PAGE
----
As an article in Science noted last week, fluid-injection activities are now considered responsible for the "large areas of the United States long considered geologically stable with little or no detected seismicity [that] have recently become seismically active."

One study conducted by Miami University seismologists and published in the Bulletin of the Seismological Society of America earlier this year was able to conclusively tie 77 earthquakes, ranging from magnitude 1 to 3, to hydraulic fracture operations conducted one kilometer away from a Hilcorp Energy oil and gas well site. Although only one was felt by area residents, all 77 took place over the course of just eight days. In a BSSA press release, the organization said that the researchers "found the earthquakes coincided with temporally and spatially with hydraulic fracturing at specific stages of the stimulation."

The Miami University study is among the first to have convincingly linked the fracking process to increased incidences of earthquakes. Another study published in October 2014 in the BSSA demonstrated a link between a fracking operation in Harrison County, Ohio, and 400 mini-earthquakes all registering in magnitude 1.7 to 2.2 over the period of Oct. 1 to Dec. 13, 2013.

It's not just fracking, but what happens with the waste: Aside from the initial hydraulic pumping, the wastewater injection sites used to dispose of chemical-laden fracking waste products deep underground are cause for concern. Since these often operate for many years and pump a much greater quantity of fluid into the Earth's crust, including waste from conventional oil extraction wells, geologists believe they may pose a bigger earthquake threat than fracking itself.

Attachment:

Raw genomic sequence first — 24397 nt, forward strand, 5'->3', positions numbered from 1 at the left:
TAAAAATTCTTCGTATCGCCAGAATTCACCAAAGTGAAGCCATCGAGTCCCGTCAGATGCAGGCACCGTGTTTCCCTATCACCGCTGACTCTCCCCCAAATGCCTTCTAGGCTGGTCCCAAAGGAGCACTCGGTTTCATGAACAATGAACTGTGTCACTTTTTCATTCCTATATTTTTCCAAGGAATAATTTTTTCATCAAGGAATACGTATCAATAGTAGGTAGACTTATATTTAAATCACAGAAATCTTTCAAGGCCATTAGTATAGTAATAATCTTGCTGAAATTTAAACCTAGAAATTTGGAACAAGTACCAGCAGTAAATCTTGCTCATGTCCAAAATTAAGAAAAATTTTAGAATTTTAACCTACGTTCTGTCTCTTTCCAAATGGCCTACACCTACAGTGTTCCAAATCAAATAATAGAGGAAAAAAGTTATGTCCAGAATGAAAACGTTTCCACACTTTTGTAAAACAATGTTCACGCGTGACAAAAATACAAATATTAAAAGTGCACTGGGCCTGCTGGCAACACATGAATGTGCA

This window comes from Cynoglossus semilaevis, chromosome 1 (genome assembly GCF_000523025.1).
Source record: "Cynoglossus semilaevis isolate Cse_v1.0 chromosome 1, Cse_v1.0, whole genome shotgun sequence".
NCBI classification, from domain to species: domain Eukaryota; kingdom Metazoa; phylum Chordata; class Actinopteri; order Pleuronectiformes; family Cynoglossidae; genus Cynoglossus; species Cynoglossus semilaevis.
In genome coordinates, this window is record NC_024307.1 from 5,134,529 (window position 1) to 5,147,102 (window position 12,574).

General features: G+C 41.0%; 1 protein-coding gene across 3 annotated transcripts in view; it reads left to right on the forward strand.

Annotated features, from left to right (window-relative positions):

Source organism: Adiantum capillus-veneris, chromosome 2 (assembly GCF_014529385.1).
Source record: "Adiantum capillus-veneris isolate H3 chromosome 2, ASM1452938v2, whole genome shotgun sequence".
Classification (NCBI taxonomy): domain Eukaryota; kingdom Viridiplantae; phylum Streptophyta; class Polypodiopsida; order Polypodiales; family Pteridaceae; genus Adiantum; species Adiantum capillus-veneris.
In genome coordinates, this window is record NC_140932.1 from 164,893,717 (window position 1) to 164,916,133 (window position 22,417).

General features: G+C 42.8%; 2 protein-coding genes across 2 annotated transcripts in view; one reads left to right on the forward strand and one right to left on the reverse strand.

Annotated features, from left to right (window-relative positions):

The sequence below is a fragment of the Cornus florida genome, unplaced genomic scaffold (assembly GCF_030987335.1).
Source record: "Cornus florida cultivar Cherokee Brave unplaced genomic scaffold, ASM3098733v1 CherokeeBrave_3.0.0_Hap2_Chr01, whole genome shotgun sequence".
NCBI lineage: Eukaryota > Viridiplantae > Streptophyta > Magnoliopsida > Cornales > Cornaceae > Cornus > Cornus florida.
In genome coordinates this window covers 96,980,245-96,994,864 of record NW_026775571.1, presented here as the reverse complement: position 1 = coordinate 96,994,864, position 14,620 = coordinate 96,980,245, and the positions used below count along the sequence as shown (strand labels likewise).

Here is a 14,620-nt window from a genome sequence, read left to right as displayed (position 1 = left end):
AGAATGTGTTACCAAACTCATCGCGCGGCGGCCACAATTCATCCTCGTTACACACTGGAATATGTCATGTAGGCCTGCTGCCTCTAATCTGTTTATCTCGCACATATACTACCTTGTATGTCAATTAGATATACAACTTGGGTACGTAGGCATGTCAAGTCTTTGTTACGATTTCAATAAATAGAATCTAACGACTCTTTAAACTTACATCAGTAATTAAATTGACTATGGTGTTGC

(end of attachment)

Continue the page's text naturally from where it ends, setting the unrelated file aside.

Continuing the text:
A 2014 study run by United States Geological Survey scientists tied 16 mainly shallow earthquakes of magnitude 3.8 or higher between 2001 and 2013 in southern California/northern New Mexico's Raton Basin to the disposal of coal-bed methane extraction waste. Two earthquakes were measured at 5 and 5.3, the points on the Richter Scale at which the quakes would be considered moderate in scale and capable of causing damage to unprepared buildings. Between 1972 and 2001, just one quake had been measured above 3.8 in the area.